Then, in some horrible, almost comedic luck, Lehkonen failed to capitalize on two more chances. First he was denied by a great Hart save, then on a two-on-zero rush he tripped, fell on his butt and couldn’t even get a pass off with Ben Chiarot following alongside him. The Canadiens pressure continued to pile up, however, throwing off the Flyers in a big way in the first half of the second period. It seemed like a goal was almost inevitable given their level of play.
Then it was Price saving the day in the most improbable way possible. He bit hard to take a shot away from Hayes, sliding away from his net, and Konecny held up, then dropped a pass to Hayes, who in turn sent it to Scott Laughton with a wide-open net. Suzuki dared to jump in front of the shot head-first, but it was a diving stick save from Price that sent the puck out of play, miraculously saving a second Flyers goal, and his young centre in the process.
A Flyers penalty threatened to derail the Habs’ momentum, but for the first time in forever the Canadiens’ power play clicked into gear. Shea Weber uncorked a bomb from the blue line, and that created a scrum in front of Hart. Out of that, Jonathan Drouin poked the puck loose, and Weber jumped up into the play to slam it home.
The joy was short-lived as the Flyers came right back down the ice and Joel Farabee put home a second Philadelphia goal to take all the wind out of the Habs’ sails. Montreal didn’t let it hold them back all that much, pushing for another goal in the dying minutes of the period, but coming up just short as the intermission horn sounded.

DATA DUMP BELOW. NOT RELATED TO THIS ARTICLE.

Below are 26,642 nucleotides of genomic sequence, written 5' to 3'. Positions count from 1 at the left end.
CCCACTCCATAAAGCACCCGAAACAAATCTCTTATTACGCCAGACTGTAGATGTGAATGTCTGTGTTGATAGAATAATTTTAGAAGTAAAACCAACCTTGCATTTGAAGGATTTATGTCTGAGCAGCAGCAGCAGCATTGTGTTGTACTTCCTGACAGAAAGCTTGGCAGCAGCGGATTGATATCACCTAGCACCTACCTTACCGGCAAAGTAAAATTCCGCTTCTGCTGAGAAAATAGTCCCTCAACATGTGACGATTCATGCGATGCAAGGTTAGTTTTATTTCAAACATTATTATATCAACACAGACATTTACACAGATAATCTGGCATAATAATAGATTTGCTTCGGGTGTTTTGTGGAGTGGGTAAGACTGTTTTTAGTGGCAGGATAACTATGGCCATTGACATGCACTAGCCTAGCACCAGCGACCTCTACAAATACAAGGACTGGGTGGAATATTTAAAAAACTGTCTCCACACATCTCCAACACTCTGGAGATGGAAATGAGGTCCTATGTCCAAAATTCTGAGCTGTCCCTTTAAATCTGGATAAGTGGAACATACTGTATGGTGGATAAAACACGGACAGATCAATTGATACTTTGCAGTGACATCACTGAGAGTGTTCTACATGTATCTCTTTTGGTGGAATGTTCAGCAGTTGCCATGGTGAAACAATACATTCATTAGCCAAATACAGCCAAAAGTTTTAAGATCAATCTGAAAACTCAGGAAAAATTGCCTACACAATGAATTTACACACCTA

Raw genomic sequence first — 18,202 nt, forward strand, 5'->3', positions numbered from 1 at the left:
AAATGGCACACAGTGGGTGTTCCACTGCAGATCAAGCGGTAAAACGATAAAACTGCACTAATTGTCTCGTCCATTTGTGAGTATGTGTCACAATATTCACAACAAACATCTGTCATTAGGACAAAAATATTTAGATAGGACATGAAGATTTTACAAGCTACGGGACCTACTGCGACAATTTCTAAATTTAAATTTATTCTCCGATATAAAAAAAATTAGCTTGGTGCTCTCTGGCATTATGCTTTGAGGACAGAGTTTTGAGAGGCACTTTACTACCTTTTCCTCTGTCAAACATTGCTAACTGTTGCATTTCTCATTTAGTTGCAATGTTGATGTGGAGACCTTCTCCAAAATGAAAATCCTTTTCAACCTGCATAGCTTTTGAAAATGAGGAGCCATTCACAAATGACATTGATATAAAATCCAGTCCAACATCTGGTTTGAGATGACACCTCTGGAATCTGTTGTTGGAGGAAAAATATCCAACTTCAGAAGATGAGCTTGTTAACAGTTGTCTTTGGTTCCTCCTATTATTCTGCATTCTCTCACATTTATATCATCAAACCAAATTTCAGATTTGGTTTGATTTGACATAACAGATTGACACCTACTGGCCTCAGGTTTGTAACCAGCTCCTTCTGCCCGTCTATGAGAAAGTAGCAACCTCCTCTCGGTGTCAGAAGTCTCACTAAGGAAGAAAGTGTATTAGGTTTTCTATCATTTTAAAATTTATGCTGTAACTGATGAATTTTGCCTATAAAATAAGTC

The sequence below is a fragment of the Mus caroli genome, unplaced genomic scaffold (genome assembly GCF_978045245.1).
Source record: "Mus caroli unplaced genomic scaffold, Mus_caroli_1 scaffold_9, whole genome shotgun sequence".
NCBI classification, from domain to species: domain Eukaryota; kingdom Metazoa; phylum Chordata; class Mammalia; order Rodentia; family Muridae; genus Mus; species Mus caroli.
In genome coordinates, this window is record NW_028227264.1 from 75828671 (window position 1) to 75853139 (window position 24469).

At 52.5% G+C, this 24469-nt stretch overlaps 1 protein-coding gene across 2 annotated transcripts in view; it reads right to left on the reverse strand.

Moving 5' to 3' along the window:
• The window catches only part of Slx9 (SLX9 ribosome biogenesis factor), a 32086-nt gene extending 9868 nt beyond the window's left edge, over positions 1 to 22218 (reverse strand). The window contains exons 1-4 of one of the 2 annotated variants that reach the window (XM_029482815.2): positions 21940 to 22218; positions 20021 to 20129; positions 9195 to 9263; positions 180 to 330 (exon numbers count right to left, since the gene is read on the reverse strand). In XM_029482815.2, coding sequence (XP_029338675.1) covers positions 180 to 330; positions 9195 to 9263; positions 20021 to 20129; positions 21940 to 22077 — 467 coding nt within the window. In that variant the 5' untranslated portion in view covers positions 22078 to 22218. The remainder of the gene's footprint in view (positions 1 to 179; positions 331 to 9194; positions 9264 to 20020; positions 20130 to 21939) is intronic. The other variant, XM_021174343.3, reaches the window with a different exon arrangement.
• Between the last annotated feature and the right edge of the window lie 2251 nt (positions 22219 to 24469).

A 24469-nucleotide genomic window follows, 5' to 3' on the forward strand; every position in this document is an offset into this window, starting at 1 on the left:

The third period didn’t hold much of anything to start, but Max Domi drew Farabee into an off-setting minor penalty, opening up the ice for the Canadiens’ up-tempo attack to try to find a second goal. It wasn’t to be as a penalty allowed the Flyers to get another chance on the power play, this time a four-on-three advantage. The Habs’ penalty-killers stood strong, with Phillip Danault’s diving stick poke denying the Flyers a goal in tight, while Price snagged pucks with relative ease out of the air.
They’d have to repeat that showing once again, with Ben Chiarot being called for a hook in front of the Montreal net. The Flyers’ attack never really got a chance to set up due to the Habs’ pressure, and their best chance came after the advantage expired when Nate Thompson shoveled his shot across the face of the open net and out the other side.
With Price on the bench, the Canadiens almost found a last-gasp goal from their offence. Suzuki took a feed, walked into the face-off circle, and wired a beautiful shot off the crossbar but it deflected away from the net. The Flyers held the fort for the remaining few seconds, escaping by the skin of their teeth with a 2-1 win.
These teams clash again on Friday with a 3:00 PM EDT start time — assuming no games get postponed by multiple overtimes and push that start back.